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Iowa’s Funkiest Fields And Their Incredible Yields


An Iowa farm family wanted more. They wanted to change their growth from stagnant to striving. The farm could not yield above 220-bushel corn and could not touch yield over 65-bushel beans. To reach the yield of their dreams, the Mart family in northwestern Iowa decided to go beyond conventional thinking. Instead of traditional fields of corn and beans, they switched it up, planting corn and beans in strips. Six rows of corn, then six rows of beans. Across the entire field.

The Mart family, Mike and his two sons, went to a Hefty Seed Company agronomy event in Mankato, Minnesota, five years ago. There were at least 600 farmers there. During the event, the Marts caught wind of one grower in northern Iowa who was just adventurous enough to do six rows of corn next to six rows of beans with very good success. Inspired by what they learned, Mike and his son Greg came to the conclusion that it just might increase their efficiency, too.

The original farmer who incorporated this practice proved what most farmers see every year – that corn on the edge of the fields delivers higher yields because it receives more direct sunlight. The intent is to create an entire field of end rows to maximize sunlight exposure.

"Sunlight is very abundant and free, so why not try to capture more of it?" asks Mike Mart, paternal owner of the farm. "It is the cheapest way to grow more bushels on the same amount of land." Utilizing this interesting technique allows the plant to capture sunlight on the whole plant, which also helps keep the plant healthier.

"Everyone is spending so much money on the same thing or trying new things to capture a few bushels at most, and not seeing the results," Mike says. "People were spending eight dollars per acre on a product or input and only getting nine dollars and fifty cents back. It didn't add up to very high return on investments. We wanted to grow more bushels without spending a ton of money on equipment or expensive, ineffective products. The little farmers can produce more per acre without having to farm a lot more ground with this plan."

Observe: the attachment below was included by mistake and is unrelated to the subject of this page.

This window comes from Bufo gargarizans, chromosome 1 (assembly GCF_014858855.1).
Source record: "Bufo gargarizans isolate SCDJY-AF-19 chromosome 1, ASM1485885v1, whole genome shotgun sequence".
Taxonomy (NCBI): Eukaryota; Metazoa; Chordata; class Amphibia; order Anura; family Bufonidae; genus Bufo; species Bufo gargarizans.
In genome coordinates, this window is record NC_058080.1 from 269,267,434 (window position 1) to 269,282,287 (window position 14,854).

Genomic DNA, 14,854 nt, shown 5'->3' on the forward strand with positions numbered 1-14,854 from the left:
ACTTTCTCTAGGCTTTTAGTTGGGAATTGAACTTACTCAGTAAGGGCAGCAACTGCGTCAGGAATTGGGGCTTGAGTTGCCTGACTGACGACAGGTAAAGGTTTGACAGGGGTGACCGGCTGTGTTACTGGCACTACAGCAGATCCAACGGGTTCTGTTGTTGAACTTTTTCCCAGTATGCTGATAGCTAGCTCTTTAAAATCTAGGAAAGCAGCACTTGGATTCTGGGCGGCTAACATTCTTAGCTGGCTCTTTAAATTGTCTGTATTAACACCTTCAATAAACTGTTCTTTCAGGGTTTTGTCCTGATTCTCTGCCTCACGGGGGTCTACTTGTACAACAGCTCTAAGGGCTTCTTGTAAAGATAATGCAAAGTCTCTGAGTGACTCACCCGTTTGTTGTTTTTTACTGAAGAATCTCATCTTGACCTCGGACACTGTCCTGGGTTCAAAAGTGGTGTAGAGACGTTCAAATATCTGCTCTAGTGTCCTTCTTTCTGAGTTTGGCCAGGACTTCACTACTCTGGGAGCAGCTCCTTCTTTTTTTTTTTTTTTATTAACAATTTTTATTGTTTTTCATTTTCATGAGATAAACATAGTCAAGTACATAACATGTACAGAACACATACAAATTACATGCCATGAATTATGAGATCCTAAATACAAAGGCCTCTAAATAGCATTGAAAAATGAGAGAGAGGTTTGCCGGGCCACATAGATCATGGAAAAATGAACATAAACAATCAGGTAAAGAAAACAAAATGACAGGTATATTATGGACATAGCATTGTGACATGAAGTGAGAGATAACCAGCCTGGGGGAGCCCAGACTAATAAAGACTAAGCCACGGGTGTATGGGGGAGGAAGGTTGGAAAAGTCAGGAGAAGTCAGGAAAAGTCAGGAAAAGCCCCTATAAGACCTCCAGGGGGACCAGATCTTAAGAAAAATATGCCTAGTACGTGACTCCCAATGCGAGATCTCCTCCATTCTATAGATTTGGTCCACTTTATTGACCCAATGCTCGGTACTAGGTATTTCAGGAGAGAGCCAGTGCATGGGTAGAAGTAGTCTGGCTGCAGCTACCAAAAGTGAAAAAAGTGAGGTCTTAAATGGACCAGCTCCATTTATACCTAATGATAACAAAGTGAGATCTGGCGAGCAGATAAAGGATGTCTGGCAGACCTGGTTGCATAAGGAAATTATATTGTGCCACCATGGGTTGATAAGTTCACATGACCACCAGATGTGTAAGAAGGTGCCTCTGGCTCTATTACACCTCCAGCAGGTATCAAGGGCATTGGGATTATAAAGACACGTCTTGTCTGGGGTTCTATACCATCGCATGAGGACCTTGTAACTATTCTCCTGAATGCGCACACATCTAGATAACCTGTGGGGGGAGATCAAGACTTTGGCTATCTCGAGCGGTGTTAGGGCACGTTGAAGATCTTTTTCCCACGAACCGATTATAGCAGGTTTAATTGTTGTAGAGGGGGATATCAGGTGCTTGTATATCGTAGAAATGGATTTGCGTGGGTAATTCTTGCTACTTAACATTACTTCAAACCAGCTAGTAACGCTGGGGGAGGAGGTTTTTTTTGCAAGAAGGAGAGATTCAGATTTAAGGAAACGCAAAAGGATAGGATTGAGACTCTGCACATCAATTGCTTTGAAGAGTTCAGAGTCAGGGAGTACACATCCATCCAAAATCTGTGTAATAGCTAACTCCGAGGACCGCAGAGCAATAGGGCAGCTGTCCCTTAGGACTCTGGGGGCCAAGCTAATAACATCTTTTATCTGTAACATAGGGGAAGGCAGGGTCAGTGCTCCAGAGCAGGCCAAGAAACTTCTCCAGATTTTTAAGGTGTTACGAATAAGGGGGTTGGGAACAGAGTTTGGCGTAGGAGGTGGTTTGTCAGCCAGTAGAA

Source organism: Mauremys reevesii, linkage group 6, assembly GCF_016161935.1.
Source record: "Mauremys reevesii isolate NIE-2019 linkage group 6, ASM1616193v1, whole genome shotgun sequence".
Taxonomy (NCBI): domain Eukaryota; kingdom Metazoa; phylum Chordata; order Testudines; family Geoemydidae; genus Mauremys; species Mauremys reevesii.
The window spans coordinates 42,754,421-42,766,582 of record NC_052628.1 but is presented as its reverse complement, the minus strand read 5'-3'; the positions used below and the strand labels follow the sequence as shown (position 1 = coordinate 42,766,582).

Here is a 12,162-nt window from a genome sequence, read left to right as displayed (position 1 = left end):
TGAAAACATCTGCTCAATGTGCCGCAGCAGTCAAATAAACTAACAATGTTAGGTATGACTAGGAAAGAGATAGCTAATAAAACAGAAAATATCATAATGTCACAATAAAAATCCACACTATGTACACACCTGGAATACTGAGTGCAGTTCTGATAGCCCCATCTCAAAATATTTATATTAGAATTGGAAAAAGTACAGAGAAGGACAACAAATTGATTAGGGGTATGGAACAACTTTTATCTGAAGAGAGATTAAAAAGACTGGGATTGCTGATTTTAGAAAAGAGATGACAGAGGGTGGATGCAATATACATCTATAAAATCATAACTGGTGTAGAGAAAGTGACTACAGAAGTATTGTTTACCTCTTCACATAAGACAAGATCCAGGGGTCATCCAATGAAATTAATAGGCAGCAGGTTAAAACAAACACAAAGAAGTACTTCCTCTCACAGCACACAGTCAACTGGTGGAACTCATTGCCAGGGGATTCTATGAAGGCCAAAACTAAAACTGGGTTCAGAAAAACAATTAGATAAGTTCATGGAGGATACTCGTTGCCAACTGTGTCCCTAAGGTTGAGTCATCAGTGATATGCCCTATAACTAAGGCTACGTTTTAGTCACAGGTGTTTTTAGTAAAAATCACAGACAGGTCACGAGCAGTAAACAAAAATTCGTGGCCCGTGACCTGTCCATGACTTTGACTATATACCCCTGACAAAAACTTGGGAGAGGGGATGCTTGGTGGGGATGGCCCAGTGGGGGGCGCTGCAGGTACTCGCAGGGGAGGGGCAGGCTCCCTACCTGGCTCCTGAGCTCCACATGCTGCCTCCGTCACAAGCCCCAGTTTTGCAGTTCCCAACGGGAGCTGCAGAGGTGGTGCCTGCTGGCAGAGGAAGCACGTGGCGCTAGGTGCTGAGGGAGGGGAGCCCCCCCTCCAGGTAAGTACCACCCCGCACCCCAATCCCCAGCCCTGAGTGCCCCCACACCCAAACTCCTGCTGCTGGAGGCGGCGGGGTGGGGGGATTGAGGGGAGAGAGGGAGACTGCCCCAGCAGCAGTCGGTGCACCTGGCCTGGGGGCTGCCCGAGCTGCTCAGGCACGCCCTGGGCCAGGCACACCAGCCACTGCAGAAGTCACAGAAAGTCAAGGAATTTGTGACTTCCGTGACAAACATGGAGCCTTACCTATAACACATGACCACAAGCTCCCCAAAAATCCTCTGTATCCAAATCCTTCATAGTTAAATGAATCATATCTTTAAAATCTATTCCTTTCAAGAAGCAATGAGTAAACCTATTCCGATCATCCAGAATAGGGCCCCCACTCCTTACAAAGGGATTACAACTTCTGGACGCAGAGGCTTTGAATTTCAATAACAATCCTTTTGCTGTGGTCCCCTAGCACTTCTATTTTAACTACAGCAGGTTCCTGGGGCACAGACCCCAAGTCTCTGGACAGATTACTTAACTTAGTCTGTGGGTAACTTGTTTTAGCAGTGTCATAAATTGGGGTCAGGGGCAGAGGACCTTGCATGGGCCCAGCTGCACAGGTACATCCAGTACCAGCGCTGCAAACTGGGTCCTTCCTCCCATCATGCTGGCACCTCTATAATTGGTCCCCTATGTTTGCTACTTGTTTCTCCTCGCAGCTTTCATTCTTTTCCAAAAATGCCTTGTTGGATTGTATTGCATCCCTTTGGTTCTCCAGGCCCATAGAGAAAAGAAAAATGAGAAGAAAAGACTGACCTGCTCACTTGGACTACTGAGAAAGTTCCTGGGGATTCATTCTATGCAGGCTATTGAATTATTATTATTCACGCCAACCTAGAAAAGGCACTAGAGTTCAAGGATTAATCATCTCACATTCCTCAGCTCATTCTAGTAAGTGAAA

With the goal of each plant receiving as much sunlight as possible, planting, spacing and increasing population became very important. The Mart family consulted with Aaron Kaiser, a sales agronomist with Ag Partners, to discuss their plans and the best approach for implementation.

"When they first told me, I thought, 'That's different,'" muses Kaiser. "I wanted to see it."

The first year, the Marts planted a small portion of their farm, 600 acres of the corn/beans row alternation, with around 10 different hybrids. They worked with Kaiser to determine the best hybrid varieties and location to optimize the characteristics.

Equipment was a big part of the equation, so the Marts were conscientious about how expensive changes could be and aimed to make modifications as inexpensive as possible. The biggest changes were going to have to be how the planter worked and how the beans would be harvested. They got the planter first – a 2001, 12-row John Deere finger pickup planter, and modified it to plant six rows of corn and six rows of beans at the same time. Sprockets were changed to achieve higher populations on the two outside corn rows closest to the beans. They modified the rows next to them to decrease the population. The innermost corn rows have a more "normal" or typical population. Soybeans are planted more traditionally, in narrow, 15-inch consistent rows. According to the Mart family, once the equipment and placement are figured out, the 15-foot strip technique is easy and can be done in a timely manner.